One of the E-P3’s drawbacks is that the battery life is only good for around 300-330 shots from a full charge. It needs to be used conservatively to avoid running out, so it’s a shame a higher capacity battery hadn’t been developed for this model.
Olympus PEN E-P3 review – Image Quality
Olympus E-P3 – Tone & Exposure
In bright sunlight it can be tricky to assess exposure so the bracketing feature came in particular use. Shots are well-exposed for the most part, with a good range of tones.
Olympus E-P3 – Colour & White Balance
Auto White Balance can produce shots that are a little warm, particularly in a studio environment where magenta casts are noticeable. In everyday environments we were happy with the realistic colours produced in shots, and these are well maintained even to the higher ISO settings (ISO 12,800 excluded). Art Modes provide instant in-camera results and all the options have practical uses, such as the Sepia example below:
Olympus E-P3 – ISO Sensitivity & Image Noise
ISO 200 is the lowest available setting, an ongoing trend in recent productions from a variety of manufacturers. We’d rather see an ISO 100 (or even ISO 80) option rather than such a high starting point. Saying that ISO 200-800 produce crisp and clean images that, considering the Micro Four Thirds sensor (it’s smaller than that found in most DSLRs and other Compact System Cameras), is an achievement.
In lab tests the finer detail diminishes at ISO 1600, and this progresses further at ISO 3200. Colour noise is only a subtle background hint from ISO 1600 and above, though ISO 6400 it becomes more noticeable and at ISO 12,800 a wash of red colour noise is problematic.
All in all there’s plenty of detail considering the smaller sensor size, something that shows keeping the resolution to a ‘safe’ level really pays off.
Olympus E-P3 – Sharpness & Detail
It is possible to resolve fine detail at ISO 200, though very fine single pixel lines don’t always stand out individually and processing can blur away the detail somewhat. Standard sharpening isn’t over the top, though does see a boost from ISO 800 and above where there are more signs of processing. ISO 1600 is where detail begins to diminish at the fine end of the scale, though that’s still an impressive result for a Micro Four Thirds camera.
Olympus PEN E-P3 review – Movie/Video Mode
Olympus E-P3 – Movie/Video Quality
The E-P3 offers two choices here: AVCHD and M-JPEG. The former, a first in the PEN series, means good quality 1080i files where file sizes are kept to a minimum. However, to use the MTS files off-camera you’ll need to process the clips into a more useable format such as MOV (this can be actioned using Windows Movie Maker or iMovie at no extra cost, so long as your operating system’s up to date). The M-JPEG option is like taking a series of still JPEG images and compressing them into an AVI video file – the final quality is not as good, the file size is larger, but the format can be used straight from camera with no processing. There’s the best of both worlds here.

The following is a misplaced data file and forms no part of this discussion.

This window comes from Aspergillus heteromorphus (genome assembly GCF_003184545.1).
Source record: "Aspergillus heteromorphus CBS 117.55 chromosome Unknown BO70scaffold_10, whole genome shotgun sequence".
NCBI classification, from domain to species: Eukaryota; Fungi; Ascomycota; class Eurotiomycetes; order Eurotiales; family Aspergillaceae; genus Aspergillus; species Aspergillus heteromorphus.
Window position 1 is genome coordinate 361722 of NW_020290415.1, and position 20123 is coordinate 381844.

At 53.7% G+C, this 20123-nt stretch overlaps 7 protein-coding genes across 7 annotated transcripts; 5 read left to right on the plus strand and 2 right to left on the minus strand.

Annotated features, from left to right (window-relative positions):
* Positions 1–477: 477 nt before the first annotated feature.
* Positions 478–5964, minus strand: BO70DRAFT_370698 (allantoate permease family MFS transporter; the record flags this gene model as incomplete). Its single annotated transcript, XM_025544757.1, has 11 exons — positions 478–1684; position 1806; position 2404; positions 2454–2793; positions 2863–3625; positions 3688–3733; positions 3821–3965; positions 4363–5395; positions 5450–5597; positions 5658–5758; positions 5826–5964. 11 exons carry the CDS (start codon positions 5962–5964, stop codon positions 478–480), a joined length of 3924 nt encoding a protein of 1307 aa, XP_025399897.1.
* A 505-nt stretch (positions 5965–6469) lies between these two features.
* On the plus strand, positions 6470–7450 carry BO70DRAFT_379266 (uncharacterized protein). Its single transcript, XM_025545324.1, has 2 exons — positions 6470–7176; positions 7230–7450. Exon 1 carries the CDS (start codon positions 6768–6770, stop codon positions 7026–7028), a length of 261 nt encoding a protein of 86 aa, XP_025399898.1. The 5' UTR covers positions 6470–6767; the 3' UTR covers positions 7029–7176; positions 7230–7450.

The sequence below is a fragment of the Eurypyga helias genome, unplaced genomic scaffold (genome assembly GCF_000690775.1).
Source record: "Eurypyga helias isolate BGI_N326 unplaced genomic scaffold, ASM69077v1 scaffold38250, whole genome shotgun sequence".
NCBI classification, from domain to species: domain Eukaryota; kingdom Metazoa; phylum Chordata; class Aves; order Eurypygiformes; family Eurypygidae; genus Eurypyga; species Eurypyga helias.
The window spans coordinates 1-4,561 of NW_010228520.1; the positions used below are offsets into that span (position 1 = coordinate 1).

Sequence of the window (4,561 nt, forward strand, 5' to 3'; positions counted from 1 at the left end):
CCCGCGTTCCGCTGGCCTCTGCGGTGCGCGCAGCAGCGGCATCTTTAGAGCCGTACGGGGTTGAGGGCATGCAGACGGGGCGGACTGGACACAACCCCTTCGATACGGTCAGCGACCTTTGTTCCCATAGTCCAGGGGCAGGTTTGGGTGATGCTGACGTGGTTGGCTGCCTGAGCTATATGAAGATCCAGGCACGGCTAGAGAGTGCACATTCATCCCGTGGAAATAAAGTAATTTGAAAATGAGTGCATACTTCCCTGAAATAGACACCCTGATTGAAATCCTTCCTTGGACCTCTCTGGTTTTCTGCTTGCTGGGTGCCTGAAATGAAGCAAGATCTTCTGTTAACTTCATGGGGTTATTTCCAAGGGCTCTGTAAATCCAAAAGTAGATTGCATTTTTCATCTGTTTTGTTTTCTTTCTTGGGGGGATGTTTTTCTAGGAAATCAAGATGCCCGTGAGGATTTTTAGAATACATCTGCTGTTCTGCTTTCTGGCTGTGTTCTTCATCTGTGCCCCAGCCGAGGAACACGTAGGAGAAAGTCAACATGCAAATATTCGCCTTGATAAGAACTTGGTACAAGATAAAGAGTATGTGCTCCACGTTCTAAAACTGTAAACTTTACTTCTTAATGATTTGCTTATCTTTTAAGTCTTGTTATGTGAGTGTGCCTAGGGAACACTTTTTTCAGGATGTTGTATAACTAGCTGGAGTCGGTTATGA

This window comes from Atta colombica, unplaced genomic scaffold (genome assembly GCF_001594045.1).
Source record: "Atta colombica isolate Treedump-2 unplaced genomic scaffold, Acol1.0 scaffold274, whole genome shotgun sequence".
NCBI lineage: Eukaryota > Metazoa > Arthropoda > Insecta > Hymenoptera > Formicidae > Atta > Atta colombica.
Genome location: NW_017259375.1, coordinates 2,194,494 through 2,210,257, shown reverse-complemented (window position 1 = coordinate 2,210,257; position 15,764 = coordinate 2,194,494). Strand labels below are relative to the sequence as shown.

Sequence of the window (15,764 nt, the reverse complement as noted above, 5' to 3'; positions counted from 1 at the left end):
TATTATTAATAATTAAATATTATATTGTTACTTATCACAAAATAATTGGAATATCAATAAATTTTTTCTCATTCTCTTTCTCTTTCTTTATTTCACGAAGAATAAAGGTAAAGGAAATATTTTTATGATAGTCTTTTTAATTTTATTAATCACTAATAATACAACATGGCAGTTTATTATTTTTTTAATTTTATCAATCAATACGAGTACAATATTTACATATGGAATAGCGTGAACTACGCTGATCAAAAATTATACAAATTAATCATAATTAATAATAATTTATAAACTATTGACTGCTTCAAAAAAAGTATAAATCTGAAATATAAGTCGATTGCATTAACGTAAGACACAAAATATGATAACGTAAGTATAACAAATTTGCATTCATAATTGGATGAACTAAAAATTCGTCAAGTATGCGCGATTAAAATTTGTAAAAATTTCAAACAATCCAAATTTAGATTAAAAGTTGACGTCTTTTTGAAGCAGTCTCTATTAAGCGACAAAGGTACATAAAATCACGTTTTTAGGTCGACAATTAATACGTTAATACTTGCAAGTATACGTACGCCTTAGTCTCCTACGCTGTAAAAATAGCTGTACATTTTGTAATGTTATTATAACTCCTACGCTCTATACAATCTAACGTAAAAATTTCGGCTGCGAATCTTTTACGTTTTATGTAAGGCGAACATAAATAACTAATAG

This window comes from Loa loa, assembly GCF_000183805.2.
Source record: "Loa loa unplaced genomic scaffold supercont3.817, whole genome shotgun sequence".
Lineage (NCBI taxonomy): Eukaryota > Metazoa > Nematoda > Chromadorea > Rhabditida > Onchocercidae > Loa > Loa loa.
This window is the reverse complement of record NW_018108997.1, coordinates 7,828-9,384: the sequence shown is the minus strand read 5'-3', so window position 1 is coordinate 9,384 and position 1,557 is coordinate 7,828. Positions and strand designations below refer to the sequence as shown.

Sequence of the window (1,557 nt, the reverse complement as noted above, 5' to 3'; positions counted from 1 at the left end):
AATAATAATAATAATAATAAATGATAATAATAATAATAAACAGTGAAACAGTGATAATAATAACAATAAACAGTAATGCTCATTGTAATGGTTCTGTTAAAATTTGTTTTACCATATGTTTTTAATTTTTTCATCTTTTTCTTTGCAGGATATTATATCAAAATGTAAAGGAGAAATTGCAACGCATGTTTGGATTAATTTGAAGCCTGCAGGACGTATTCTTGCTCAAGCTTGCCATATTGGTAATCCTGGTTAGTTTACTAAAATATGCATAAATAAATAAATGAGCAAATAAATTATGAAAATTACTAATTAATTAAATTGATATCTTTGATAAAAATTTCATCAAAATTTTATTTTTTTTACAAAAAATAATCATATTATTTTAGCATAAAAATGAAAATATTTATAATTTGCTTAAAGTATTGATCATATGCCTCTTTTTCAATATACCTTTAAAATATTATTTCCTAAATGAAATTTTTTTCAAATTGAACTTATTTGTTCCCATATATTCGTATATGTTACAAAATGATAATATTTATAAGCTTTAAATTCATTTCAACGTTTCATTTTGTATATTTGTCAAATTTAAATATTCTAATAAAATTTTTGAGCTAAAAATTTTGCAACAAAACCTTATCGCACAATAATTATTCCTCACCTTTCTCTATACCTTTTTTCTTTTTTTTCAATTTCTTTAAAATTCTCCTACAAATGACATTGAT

As per many competitor cameras the ‘Full HD’ resolution needs to be taken with a pinch of salt as the interlaced (i) capture can cause some blurring issues compared to (unavailable) progressive (p) capture. However, the 20Mbps data rate means lots of detail in files, so resulting quality is very good indeed.
The one very big nuisance is that even with the 16:9 borders marked out on the rear screen and the mode dial set to Movie, pressing the one-touch movie button still causes the camera to ever so slightly crop into the frame. As such accurate pre-framing is not a possibility.
Olympus E-P3 – Movie/Video Record Time
At fullest 1080i quality files can be recorded up to 22minutes. Using the M-JPEG feature this is limited to 7minutes due to the larger file size (and 2GB file size limitation). Step down in resolution to 720p and the E-P3 can record for 29minutes (or up to 4GB max due to file size limitation).
Olympus E-P3 – Movie/Video Focusing Modes
Another top area, the E-P3 provides Single (AF-S), Continuous (AF-C) or Manual (MF) focusing options. All are very successful, particularly continuous focus that slips between subjects with ease. It can falter somewhat with close-up focusing, but is generally ideal for point-and-shoot capture. The lens is near silent too so no irritating focusing sounds will be picked up during capture.
Olympus E-P3 – Movie/Video Manual Control
Another strong area, the E-P3 offers full manual control for its movie capture. This means full shutter and aperture control and the use of exposure compensation. However all these settings can only be set before commencing recording – a frustration as the exposure compensation really ought to be available at the very least during recording. Manual focus also lacks any zoom assist for fine tuning focus, another misgiving as there’s a magnification button available on the camera’s rear that’s out of use during recording. Still, overall this is a very well specified movie camera that will see of the likes of many DSLRs and CSCs.
Olympus E-P3 – Movie/Video Sound
The stereo sound is of good quality, but the lack of any 3.5 or 2.5mm mic jack means there’s a strict limitation on which microphones can be used. At present Olympus makes its own Accessory Port-fitted mic, but adding this will mean attaching anything else via that fitting isn’t possible. A more suitable solution (E-P4, anyone?) would be to provide a mic fitting for third party microphones.
Value & Verdict
Olympus PEN E-P3 review – Value
Since its launch the PEN range hasn’t been targeted at the ‘budget’ end. The E-P3’s RRP is £799 with the 14-42mm kit lens which makes it among the more expensive of Compact System Cameras. It is, however, a good £120 less than the E-P2 was upon its launch, so at least that’s a step in the right direction.
Main competitors include the Panasonic Lumix G3 for around £620, the Sony NEX-5 for £510 and the Samsung NX11 for £420.
Olympus PEN E-P3 review – Verdict
The E-P3 is an impressive Micro Four Thirds camera. It’s well built, looks the part and takes great pictures to high ISO settings too. The inclusion of a new built-in flash and AF illuminator finally lays to rest the complaints of previous models. Furthermore the FAST AF system is truly superfast, though the tracking modes aren’t up to scratch for action shots. Although there’s no built-in viewfinder and £800 isn’t cheap in this market, the inclusion of a touchscreen OLED and manual movie mode are further justification for the cost. This is certainly the best PEN yet, and is among the best Compact System Cameras on the market.